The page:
BWHers from many services gathered in the command center to respond to last week’s Code Amber, Internal.

BWHers from many services gathered in the command center to respond to last week’s Code Amber, Internal.

It was an “all hands on deck” approach to respond to a Code Amber Phase 2, Internal, that was called the morning of April 6 as a result of an extremely high patient census in nearly every unit, including Intensive Care Units, the PACU, Operating Rooms (ORs) and the Emergency Department (ED). With steady communication and intricate teamwork among many departments and services, the code was cleared just about six hours later—a remarkable feat, said Executive Vice President and Chief Operating Officer Ron M. Walls, MD.

“To be able to accomplish what we did in just a few hours was nothing short of extraordinary,” said Walls. “I was so proud of the teamwork and leadership demonstrated by hundreds of staff, who remained focused on quality and patient safety while working to create capacity for those in need of care.”

In the 10 days that preceded the code, leaders from BWH and BWFH met frequently to identify potential patient flow concerns in preparation for the Partners eCare go-live at Mass. General Hospital and Newton-Wellesley Hospital. During go-live, both hospitals were accepting fewer patient transfers, and BWHC anticipated additional transfers.

At regular intervals throughout the day on April 6, representatives from many services came together in the hospital command center to provide updates, report on barriers to discharge and work together to solve them.

“There was unity of effort and remarkable teamwork,” said Eric Goralnick, MD, MS, medical director of Emergency Preparedness, who served as incident commander. “The lessons learned from this event will help guide our future capacity management efforts.”

Care teams on the units identified various issues that were delaying patient discharges, from logistical issues like waiting for transportation to go home or to other facilities, to requiring prescriptions, labs, tests and physical therapy. With expertise from so many areas in the command center, leaders from each area were able to quickly respond. Radiology and Phlebotomy expedited tests and labs, respectively, as Pharmacy and Rehabilitation Services addressed prescription needs and physical therapy. 

Care Coordination identified various means of transportation available to patients and worked with rehabilitation facilities to expedite the transfer of patients going to these locations. The Center for Patients and Families was on hand to explain the situation to patients and family members, providing them with information and resources as they waited.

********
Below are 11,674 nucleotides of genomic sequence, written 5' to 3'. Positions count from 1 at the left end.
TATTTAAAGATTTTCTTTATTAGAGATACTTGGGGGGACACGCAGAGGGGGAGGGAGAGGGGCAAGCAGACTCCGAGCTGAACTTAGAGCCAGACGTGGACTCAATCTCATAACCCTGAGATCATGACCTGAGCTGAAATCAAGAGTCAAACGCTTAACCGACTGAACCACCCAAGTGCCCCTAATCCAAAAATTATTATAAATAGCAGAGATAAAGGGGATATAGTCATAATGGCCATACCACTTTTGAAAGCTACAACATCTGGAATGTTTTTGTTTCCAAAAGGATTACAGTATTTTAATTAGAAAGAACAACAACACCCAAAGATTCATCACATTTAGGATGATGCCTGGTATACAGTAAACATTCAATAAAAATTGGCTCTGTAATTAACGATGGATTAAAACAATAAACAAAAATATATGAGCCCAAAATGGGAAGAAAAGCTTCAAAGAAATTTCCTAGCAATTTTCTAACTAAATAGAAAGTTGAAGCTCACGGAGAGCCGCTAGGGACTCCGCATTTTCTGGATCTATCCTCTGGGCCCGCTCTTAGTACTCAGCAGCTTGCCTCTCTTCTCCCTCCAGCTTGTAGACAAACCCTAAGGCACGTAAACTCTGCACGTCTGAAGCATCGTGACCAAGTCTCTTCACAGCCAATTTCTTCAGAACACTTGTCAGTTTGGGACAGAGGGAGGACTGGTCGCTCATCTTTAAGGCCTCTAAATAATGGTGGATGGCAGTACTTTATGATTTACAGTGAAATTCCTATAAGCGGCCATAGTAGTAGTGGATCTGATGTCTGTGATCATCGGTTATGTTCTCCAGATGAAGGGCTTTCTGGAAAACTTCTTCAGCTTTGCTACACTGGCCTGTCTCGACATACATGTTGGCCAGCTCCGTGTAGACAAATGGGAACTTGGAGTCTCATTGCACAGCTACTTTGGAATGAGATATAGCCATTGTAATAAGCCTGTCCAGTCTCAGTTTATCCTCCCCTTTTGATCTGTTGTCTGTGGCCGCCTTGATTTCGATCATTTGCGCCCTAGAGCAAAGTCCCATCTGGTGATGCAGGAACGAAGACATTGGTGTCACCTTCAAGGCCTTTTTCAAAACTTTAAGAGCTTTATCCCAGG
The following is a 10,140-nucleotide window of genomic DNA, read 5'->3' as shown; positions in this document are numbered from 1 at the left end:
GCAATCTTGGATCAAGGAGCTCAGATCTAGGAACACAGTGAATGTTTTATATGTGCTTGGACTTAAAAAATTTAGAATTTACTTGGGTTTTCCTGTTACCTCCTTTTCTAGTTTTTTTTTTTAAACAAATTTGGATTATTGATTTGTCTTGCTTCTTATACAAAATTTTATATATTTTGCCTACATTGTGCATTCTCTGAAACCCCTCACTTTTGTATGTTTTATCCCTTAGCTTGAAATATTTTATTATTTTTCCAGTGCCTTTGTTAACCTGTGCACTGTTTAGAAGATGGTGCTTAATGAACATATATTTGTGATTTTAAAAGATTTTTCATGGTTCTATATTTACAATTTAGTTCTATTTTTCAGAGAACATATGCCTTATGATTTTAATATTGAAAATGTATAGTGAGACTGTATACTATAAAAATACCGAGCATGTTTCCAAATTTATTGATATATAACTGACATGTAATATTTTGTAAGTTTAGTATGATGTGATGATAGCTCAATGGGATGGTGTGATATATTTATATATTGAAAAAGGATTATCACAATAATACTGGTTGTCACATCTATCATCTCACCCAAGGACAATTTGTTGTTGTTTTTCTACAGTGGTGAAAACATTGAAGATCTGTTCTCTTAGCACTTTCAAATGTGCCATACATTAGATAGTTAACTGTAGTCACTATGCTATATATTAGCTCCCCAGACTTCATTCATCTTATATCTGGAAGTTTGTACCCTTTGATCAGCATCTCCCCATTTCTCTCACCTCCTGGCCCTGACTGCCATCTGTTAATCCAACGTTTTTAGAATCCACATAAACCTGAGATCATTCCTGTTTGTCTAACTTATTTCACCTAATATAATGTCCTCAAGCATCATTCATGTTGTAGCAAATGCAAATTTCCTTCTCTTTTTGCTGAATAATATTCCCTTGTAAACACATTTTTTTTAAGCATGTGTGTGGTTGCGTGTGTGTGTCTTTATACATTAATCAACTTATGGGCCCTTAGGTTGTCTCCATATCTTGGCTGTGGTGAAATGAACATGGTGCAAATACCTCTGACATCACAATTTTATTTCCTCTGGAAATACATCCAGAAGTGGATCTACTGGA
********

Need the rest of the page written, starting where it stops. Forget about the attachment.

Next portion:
Environmental Services and Central Transport doubled up on staff to clean rooms and turn them over as quickly as possible and to ensure transport within the hospital was available immediately. Admitting staff remained in constant communication with all services, monitoring available beds and quickly assigning them to waiting patients. Housestaff, fellows, attending physicians, nurses, unit coordinators and all team members on inpatient units, the ED, PACU and ORs worked together to ensure that every patient’s care needs were met during an especially challenging situation. Many other services and staff, including Food Services, were at the ready, ensuring minimal disruption for patients and families.

“Through excellent teamwork and collaboration, our triads of nurses, physicians and administrators were able to address barriers and free up capacity to safely manage the increase in volume and acuity of our patients,” said Lisa Morrissey, DNP, MBA, RN, associate chief nurse for Perioperative Nursing and Procedure Areas. “This would not have been possible without the hard work of everyone on the units and in many services who worked closely to prioritize, coordinate and provide patient care.”

BWHC President Betsy Nabel, MD, rounded throughout the hospital during the day, talking with patients, families and staff. “Patients and families were quite understanding of the situation and knew that we were focused on taking care of the needs of every patient,” she said. “For me, this urgent situation brought out the best of the Brigham. We can all be proud of the care we delivered during a challenging time.”